County gets tools to better manage disaster response
BY STACI WILSON
Managing emergency responses in times of disaster will be streamlined during future events in Susquehanna County.
The commissioners sign a proposal, Wednesday, June 12, with Grey Wall Software LLC which will enable the county to utilize the company’s Virtual Emergency Operations Center Software Program for critical incident management, team communication and collaboration.
The $12,000 one-year contract went into effect June 1 and was paid for out of Act 13 funds. The contract covers software maintenance, training and support.
The cloud-based VEOCI system will get rid of the paper copy system used during past emergency events in the EOC, allowing for virtual, real-time tracking of situations and responses.
Act 13 monies, along with wireless funding revenue – will also be used to cover the cost of implementing the county-wide Geographic Information Services (GIS) mapping system.
The $127,580 fee – paid to MCM Consulting Group – for the service will provide for the complete restructuring, oversight and implementation of the GIS program.
Commissioner Alan Hall said fire and ambulance companies will directly benefit from this mapping upgrade.
Stoney Mountain Tractor Parts Inc. will now handle mowing, as well as removing and chipping trees, from three county-owned dams. The dams will be mowed three times per year with the following cost paid for each mow: Springville dam, $1,095; Brooklyn dam, $1,435; and Kingsley dam, $2,025.
Tree removal and chipping from the dam areas will be paid at $45 per hour for labor and $125 for the tractor and chipper per hour.
Eco International will continue to handle the county’s electronics recycling program. The county will be paid 15 cents per pound for computers and laptops; and two cents per pound for monitors, printers, keyboards and mouse controllers.
All new county employees will undergo background checks, performed by KlinkCheck, of Pittsburgh. Pricing for the checks will vary with the services provided but will typically range between $32.50 and $41.50.
Hall explained the company had the capability to do background checks that encompassed all 50 states. He said the firm would be looking for felony arrests, etc., for the prospective employees.
The Tax Claim Bureau was exonerated from collecting $103.42 in delinquent taxes from a Liberty Twp. parcel consisting of a trailer, in the name of Arthur and Sandra Snyder Sr. County assessors exonerated the trailer from the rolls as razed.
Shawn Isby of New Milford was hired to the position of Roads & Bridges/Maintenance, per the recommendation of Dennis Landis, head of maintenance.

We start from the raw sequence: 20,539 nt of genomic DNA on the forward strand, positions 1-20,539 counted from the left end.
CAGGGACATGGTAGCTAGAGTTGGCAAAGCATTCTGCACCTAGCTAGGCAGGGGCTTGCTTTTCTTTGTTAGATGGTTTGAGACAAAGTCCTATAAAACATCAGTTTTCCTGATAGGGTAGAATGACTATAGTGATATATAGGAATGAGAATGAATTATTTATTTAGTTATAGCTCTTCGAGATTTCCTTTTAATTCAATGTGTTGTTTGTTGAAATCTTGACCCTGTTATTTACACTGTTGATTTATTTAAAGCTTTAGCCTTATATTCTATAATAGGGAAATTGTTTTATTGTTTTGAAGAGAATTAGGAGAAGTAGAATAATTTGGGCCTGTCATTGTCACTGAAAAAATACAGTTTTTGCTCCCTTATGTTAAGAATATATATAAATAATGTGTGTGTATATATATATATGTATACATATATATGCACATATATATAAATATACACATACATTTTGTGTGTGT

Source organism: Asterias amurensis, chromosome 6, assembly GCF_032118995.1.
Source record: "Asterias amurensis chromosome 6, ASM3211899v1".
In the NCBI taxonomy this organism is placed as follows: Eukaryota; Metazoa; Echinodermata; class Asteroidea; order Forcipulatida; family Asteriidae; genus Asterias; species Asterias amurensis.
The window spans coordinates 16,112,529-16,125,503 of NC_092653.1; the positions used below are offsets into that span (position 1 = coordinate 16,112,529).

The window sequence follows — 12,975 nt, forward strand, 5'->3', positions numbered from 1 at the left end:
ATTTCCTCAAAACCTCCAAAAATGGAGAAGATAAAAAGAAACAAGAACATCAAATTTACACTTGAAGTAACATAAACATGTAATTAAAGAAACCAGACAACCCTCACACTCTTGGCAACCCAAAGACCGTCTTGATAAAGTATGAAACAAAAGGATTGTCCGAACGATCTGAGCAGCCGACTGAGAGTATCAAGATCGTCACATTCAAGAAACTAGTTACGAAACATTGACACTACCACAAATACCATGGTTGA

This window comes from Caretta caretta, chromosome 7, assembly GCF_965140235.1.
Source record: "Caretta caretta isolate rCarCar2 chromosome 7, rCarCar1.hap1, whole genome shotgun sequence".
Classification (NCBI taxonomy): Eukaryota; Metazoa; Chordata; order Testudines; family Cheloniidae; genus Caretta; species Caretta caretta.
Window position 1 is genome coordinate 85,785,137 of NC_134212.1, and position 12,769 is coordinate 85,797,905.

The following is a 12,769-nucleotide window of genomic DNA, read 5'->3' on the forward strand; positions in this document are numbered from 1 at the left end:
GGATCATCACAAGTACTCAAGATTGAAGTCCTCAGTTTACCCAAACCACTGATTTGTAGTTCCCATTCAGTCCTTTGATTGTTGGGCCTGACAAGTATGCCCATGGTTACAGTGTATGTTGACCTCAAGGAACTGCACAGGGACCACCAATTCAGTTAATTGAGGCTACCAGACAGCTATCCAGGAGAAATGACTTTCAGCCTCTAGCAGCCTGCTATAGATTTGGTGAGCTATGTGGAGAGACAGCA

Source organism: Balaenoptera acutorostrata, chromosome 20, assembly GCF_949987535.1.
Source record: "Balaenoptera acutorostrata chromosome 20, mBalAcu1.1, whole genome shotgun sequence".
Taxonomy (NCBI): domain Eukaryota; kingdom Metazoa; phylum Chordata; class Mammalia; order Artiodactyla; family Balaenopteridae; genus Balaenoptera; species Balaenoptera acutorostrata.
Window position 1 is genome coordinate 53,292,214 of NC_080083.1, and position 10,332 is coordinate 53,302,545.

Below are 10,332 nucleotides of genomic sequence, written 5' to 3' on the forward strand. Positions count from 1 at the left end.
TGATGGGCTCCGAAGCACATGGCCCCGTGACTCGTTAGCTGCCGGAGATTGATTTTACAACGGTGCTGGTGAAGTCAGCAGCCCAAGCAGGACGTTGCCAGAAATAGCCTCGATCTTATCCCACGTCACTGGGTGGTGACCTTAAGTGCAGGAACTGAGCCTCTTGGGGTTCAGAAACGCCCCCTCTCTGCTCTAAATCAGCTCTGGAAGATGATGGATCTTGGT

The commissioners acknowledged the hiring of Christine Jones by District Judge Jeffrey Hollister, effective May 28, to the position of clerk/typist in the magistrate’s office.
The commissioners also acknowledged the hiring of Sue Blaisure by President Judge Kenneth Seamans to the position of Finance Enforcement Officer, effective June 13.
The hiring of Betty Phillips by Register/Recorder Mary Evans for a temporary, summer, clerical position was acknowledged by the commissioners.
The resignation of Jeremy Bogdanovitch from 911, effective April 24, was accepted.
Reappointments for one-year terms to the Susquehanna County Tourism Committee were: Andy Auklakh, Gregg Confer, Sandy Conklin, Kim Ross and Michele Suchnick.
Edna Paskoff asked the commissioners what impact the county budget would feel with the implementation of the Affordable Care Act – widely referred to as “Obamacare.”
Hall said there could be a double digit impact in the insurance premiums of the union employees. “We will have to address it if it stays in place,” he said, adding, “I’m hoping it collapses by the end of the year.”
Hall warned that the effects would not just be felt at the county level, but all over – with government agencies experiencing a “big fall-out.”
Bruce Paskoff asked if the commissioners expected county taxpayers to pick up more of that burden. “I’m not in favor of that,” he said.
Going back to a question posed at a previous meeting about Drug & Alcohol Services provided in the county through the collaboration with Lackawanna County, Commissioner MaryAnn Warren said that in fiscal year 2011-12, Susquehanna County paid $13,000 and residents received about $375,000 in Drug and Alcohol treatment services.
Vera Scorggins told the commissioners that residents near the Williams Central Compressor in Brooklyn Twp. were not notified about the fire at the compressor station last month. She asked if the county had a notification system that could be used to alert residents of incidents.
Hall said that the fire at the Williams’ station was not life-threatening. He also said that each township is required to have an emergency actions plan and is responsible for making sure those plans are up to date.